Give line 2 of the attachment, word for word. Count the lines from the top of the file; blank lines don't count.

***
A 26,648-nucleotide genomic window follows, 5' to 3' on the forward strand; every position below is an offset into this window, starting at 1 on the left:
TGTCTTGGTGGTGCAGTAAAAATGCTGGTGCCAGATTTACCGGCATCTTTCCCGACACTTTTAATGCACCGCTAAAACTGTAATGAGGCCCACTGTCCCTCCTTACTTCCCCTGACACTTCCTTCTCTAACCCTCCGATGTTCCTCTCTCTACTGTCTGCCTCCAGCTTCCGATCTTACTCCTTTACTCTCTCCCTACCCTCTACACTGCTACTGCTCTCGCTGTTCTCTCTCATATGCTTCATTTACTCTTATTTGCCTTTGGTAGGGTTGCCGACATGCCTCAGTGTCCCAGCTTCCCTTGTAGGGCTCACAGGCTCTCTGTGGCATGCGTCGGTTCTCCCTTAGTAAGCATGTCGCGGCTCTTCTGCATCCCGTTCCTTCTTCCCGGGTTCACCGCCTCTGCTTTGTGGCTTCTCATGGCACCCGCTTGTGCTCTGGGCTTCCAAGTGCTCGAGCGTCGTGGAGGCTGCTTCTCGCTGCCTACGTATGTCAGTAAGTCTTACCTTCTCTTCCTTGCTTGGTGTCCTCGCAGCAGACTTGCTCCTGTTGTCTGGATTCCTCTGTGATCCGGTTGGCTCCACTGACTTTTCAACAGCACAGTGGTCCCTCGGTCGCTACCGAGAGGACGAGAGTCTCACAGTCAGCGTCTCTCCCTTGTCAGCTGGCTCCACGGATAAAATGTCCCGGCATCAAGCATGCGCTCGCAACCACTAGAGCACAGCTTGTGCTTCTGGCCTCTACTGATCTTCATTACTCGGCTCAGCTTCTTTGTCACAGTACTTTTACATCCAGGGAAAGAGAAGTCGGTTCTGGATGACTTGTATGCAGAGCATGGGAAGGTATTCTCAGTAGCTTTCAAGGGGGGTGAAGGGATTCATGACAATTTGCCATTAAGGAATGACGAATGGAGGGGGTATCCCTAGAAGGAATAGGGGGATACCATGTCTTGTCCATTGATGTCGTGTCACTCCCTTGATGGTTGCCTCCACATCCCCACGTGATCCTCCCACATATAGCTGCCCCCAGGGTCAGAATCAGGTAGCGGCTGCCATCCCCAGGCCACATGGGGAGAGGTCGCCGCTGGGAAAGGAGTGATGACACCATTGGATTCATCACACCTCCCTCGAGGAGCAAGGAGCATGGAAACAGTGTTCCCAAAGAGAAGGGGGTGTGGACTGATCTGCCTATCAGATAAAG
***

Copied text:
TGTCTTGGTGGTGCAGTAAAAATGCTGGTGCCAGATTTACCGGCATCTTTCCCGACACTTTTAATGCACCGCTAAAACTGTAATGAGGCCCACTGTCCCTCCTTACTTCCCCTGACACTTCCTTCTCTAACCCTCCGATGTTCCTCTCTCTACTGTCTGCCTCCAGCTTCCGATCTTACTCCTTTACTCTCTCCCTACCCTCTACACTGCTACTGCTCTCGCTGTTCTCTCTCATATGCTTCATTTACTCTTATTTGCCTTTGGTAGGGTTGCCGACATGCCTCAGTGTCCCAGCTTCCCTTGTAGGGCTCACAGGCTCTCTGTGGCATGCGTCGGTTCTCCCTTAGTAAGCATGTCGCGGCTCTTCTGCATCCCGTTCCTTCTTCCCGGGTTCACCGCCTCTGCTTTGTGGCTTCTCATGGCACCCGCTTGTGCTCTGGGCTTCCAAGTGCTCGAGCGTCGTGGAGGCTGCTTCTCGCTGCCTACGTATGTCAGTAAGTCTTACCTTCTCTTCCTTGCTTGGTGTCCTCGCAGCAGACTTGCTCCTGTTGTCTGGATTCCTCTGTGATCCGGTTGGCTCCACTGACTTTTCAACAGCACAGTGGTCCCTCGGTCGCTACCGAGAGGACGAGAGTCTCACAGTCAGCGTCTCTCCCTTGTCAGCTGGCTCCACGGATAAAATGTCCCGGCATCAAGCATGCGCTCGCAACCACTAGAGCACAGCTTGTGCTTCTGGCCTCTACTGATCTTCATTACTCGGCTCAGCTTCTTTGTCACAGTACTTTTACATCCAGGGAAAGAGAAGTCGGTTCTGGATGACTTGTATGCAGAGCATGGGAAGGTATTCTCAGTAGCTTTCAAGGGGGGTGAAGGGATTCATGACAATTTGCCATTAAGGAATGACGAATGGAGGGGGTATCCCTAGAAGGAATAGGGGGATACCATGTCTTGTCCATTGATGTCGTGTCACTCCCTTGATGGTTGCCTCCACATCCCCACGTGATCCTCCCACATATAGCTGCCCCCAGGGTCAGAATCAGGTAGCGGCTGCCATCCCCAGGCCACATGGGGAGAGGTCGCCGCTGGGAAAGGAGTGATGACACCATTGGATTCATCACACCTCCCTCGAGGAGCAAGGAGCATGGAAACAGTGTTCCCAAAGAGAAGGGGGTGTGGACTGATCTGCCTATCAGATAAAG